So, I’ve been a massive professional wrestling fan ever since I was like a little kid. My parents used to watch it. When I was 16, like just a little bit over 16 my dad saw a tryout and he’s like, well, “I’m too old for this, but you know why don’t [you] do it and if you don’t get in, well, how cool would it be just to say that you’ve even done the tryout?” And like about three years later, here I am [laughs].

Erin Dick 1:58
I love that his first idea was that he wanted to go do the tryout but then he was like “Oh no maybe you should try it.”

Rochelle Rogue 2:04
[Laughs] It’s great. It was a great time.

Erin Dick 2:11
What did you like about it growing up? What kind of drew you to it?

Rochelle Rogue 2:15
I just thought it was like so cool. Like all the characters and the way they did all these moves, and it was just so inspiring and it just left me in awe because I didn’t know how a person could do this and still be okay? It was like, I used to boggle my mind because like I was like only a little kid. I didn’t realise that it was like a work half the time.

Erin Dick 2:44
Yeah, yeah, I think some of us will still feel that way when we watch our favourite wrestlers. We’re like “How are they doing that?”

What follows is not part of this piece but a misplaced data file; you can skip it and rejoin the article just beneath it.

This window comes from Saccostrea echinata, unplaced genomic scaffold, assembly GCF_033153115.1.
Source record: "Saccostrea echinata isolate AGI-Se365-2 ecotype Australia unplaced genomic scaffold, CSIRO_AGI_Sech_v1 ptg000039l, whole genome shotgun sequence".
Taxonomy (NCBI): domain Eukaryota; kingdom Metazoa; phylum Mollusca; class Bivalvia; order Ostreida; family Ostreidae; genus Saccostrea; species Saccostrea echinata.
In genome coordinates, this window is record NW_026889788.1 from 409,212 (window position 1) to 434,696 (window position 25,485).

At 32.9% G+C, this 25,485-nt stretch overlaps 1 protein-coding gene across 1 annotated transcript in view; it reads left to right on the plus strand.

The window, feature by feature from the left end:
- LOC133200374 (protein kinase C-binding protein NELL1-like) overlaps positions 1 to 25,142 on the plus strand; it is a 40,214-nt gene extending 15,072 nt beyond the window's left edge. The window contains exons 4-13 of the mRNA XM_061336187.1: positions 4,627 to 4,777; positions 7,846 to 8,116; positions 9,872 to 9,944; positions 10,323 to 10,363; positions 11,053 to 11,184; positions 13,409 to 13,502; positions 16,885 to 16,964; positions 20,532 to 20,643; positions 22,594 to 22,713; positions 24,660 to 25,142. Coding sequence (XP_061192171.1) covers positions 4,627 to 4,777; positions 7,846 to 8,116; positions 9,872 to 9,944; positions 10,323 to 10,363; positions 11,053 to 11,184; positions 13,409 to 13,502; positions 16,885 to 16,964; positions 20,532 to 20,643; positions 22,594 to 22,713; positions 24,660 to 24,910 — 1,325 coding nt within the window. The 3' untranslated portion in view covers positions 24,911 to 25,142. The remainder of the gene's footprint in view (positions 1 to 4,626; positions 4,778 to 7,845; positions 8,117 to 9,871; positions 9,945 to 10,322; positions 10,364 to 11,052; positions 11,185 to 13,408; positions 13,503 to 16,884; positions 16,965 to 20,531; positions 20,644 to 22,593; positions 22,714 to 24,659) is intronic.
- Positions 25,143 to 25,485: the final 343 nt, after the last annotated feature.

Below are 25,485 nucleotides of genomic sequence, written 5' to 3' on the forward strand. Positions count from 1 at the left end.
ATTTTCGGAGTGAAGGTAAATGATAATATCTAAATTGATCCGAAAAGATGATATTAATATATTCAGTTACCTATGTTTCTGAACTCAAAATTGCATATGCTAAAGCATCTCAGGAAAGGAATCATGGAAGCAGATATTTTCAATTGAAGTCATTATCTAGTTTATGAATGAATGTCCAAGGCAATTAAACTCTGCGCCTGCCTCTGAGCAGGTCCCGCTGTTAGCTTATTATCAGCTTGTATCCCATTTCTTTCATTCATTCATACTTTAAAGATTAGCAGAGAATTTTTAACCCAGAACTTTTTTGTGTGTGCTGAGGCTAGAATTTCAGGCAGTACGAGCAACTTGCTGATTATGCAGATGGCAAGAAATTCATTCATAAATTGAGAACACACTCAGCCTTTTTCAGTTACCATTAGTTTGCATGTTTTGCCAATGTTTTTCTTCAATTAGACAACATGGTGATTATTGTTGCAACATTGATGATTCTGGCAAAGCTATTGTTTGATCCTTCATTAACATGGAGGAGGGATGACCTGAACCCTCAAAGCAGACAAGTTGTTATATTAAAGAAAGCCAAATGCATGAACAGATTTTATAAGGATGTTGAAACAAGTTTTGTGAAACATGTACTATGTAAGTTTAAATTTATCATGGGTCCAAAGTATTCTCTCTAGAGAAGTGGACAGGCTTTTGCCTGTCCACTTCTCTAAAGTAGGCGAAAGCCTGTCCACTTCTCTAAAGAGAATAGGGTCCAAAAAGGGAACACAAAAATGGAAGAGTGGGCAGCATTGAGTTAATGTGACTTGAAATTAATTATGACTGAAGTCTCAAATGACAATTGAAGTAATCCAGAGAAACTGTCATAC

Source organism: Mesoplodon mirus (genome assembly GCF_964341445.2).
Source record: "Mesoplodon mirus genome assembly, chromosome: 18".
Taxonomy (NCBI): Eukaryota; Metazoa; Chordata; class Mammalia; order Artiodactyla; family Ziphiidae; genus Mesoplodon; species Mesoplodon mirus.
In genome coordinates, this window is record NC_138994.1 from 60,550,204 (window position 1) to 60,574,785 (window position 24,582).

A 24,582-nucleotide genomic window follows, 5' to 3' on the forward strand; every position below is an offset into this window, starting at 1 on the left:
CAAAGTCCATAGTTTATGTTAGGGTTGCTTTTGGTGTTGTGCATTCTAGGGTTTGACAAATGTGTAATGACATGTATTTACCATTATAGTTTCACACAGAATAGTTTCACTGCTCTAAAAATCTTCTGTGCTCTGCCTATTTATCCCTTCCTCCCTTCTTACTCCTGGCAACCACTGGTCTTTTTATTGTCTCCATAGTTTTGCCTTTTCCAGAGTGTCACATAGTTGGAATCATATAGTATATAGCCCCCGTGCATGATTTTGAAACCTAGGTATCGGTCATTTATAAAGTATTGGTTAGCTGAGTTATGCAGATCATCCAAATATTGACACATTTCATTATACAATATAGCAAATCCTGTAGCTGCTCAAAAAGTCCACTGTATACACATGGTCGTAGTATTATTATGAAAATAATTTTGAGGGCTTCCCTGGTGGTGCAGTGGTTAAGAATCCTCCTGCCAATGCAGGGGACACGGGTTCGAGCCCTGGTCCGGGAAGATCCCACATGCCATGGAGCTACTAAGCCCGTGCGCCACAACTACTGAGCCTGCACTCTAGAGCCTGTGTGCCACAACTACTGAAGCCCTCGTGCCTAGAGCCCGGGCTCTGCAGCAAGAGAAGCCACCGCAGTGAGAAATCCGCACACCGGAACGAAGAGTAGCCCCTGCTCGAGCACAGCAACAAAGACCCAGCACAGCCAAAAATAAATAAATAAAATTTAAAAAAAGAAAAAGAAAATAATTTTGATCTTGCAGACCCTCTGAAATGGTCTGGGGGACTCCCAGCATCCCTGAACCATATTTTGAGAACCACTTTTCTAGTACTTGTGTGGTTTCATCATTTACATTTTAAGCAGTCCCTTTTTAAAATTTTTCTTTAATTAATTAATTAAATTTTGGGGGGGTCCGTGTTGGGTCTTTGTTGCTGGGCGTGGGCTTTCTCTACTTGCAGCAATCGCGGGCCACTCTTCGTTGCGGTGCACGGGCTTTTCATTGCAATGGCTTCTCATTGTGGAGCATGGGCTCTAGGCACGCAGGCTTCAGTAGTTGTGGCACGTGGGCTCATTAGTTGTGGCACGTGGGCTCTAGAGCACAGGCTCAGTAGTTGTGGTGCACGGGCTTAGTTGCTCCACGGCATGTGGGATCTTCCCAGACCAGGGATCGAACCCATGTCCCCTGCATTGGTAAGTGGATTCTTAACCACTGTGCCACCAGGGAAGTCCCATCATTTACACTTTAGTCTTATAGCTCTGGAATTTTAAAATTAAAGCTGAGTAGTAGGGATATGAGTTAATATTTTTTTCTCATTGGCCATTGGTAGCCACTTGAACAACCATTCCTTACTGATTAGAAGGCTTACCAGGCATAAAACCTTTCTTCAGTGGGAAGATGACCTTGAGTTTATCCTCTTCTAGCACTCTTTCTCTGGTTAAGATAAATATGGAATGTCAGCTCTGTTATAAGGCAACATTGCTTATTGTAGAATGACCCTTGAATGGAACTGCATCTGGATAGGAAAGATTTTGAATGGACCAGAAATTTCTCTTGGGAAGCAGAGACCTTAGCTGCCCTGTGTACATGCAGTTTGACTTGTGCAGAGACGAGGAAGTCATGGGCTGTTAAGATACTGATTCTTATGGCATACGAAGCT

Rochelle Rogue 2:50
Literally though.

Erin Dick 2:53
So yeah, you kind of like got straight into the the training and correct me if I’m wrong. Did you get your started at the House of Free Fighting up in Newcastle?

Rochelle Rogue 3:02
No, I started at Suplex Professional Wrestling.

Erin Dick 3:06
Cool. Okay, so you started your training at Suplex. What was that like?

Rochelle Rogue 3:13
It was good. For the most part.

Like I was really – I created family connections there which was really good, but sometimes you just kind of need to let those things go and realise what’s best for you.

Erin Dick 3:30
Yeah, yeah, I understand. And how long did you train and before you broke in?

Rochelle Rogue 3:37
So, I was about 16 months before I had my first ever, rumble match as Rochelle Rogue. I was on-and-off for a few months after that. And then in September was my singles debut at Suplex.